Amtrak [11] operates several routes into New England, most notably the Northeast Corridor, which connects New York City to Boston via New Haven and Providence. As well, the Vermonter goes from New York City and Washington, D.C. to Connecticut, western Massachusetts and Vermont. New York City's Metropolitan Transit Authority's MetroNorth [12] trains run between Grand Central Station in midtown Manhattan and New Haven, stopping in many Connecticut towns en route.

    Amtrak covers urban New England pretty extensively with the Northeast Corridor (Boston-Rhode Island-Connecticut), the Vermonter (Connecticut to Vermont), and the Downeaster (Boston to Portland). The Acela Express is a high-speed train that follows roughly the same route as the Northeast Corridor. Note that Boston has two train major stations, South Station and North Station. Trains from South Station serve areas to the south and west of the city, and North Station trains serve areas north of the city. All Amtrak trains to and from Boston, except the train to Portland are available at South Station, but not North Station. The train to Portland is available only at North Station. There is no direct connection between the two stations. Those wishing to connect between the two stations must either take a taxi, or take two subway lines, or walk about 2 km/ 1.2 miles through busy city streets. Information and train schedules are available from Amtrak's [18] web site.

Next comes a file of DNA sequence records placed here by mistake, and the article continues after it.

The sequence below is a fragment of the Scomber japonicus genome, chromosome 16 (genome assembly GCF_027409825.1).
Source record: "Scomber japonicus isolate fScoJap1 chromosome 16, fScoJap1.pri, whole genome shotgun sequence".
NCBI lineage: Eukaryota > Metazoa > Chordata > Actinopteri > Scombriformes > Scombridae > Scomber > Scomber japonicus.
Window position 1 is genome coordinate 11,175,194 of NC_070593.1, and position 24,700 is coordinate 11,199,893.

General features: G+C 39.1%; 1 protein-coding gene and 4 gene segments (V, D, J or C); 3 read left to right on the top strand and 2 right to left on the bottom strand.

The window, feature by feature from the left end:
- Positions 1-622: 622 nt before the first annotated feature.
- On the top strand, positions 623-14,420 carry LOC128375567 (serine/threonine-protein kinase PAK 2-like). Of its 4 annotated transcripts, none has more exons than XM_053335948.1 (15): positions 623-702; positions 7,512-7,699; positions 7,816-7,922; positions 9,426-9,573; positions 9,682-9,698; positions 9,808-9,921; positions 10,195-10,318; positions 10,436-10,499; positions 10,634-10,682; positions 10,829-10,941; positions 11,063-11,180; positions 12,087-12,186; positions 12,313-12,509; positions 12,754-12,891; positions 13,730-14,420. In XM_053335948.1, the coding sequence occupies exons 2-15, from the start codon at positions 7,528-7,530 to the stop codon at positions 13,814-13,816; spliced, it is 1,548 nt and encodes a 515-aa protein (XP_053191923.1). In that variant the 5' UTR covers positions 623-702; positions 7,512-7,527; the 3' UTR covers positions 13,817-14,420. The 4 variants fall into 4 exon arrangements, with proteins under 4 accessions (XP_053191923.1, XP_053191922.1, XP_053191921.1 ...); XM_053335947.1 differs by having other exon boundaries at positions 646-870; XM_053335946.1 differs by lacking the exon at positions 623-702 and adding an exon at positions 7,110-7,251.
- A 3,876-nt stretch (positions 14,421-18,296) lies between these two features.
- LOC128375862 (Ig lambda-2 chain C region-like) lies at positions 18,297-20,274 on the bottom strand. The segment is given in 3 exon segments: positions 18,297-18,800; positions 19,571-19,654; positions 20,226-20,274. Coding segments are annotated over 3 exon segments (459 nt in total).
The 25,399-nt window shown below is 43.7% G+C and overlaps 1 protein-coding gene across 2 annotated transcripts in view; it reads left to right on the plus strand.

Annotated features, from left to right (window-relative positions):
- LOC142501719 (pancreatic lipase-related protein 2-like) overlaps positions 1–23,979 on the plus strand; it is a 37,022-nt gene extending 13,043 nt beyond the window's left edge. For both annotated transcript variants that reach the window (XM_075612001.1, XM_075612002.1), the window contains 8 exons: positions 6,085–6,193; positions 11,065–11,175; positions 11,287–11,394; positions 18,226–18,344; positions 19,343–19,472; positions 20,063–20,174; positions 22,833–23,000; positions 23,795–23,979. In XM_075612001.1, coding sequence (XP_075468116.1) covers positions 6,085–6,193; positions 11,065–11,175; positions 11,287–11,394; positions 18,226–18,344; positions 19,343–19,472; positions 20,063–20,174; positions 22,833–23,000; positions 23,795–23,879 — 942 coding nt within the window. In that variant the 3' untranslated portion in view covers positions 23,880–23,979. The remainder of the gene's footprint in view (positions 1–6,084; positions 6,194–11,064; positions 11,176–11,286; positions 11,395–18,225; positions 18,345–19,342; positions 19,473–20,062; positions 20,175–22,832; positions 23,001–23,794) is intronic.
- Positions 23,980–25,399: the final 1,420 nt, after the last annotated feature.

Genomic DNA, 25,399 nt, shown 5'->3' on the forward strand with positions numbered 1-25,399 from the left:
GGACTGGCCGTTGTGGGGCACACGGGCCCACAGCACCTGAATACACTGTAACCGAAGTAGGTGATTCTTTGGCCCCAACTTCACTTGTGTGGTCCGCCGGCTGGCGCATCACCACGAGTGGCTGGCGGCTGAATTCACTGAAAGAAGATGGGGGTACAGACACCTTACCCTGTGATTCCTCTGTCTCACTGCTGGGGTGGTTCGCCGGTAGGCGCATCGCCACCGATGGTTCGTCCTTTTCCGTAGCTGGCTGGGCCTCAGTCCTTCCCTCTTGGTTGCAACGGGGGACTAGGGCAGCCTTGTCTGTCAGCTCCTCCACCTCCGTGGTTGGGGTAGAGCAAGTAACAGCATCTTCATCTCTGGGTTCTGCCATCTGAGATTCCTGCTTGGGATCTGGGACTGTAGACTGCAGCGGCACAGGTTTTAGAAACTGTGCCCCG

New England has many offshore islands that are attractive destinations reachable only by ferry. Typically, these islands are compact enough that the visitor does not require a car to visit them. Relatively flat coastal terrain and light traffic makes it easy to get around them by walking or bicycling. Taking a car on the ferry is expensive and usually requires reservations long in advance. In any case, many ferries are for passengers and bicycles only.

    In its small area New England packs a lot of natural beauty. Highlights would include: pastoral villages with white-steepled churches throughout rural New England; sandy beaches and moorlands along the southern coastal area of Rhode Island, Connecticut and Massachusetts, including Cape Cod and adjacent islands; the more rugged rocky coast and cliffs of Maine; the nearly alpine scenery of Vermont, northern New Hampshire, and western Maine; and dense forests everywhere.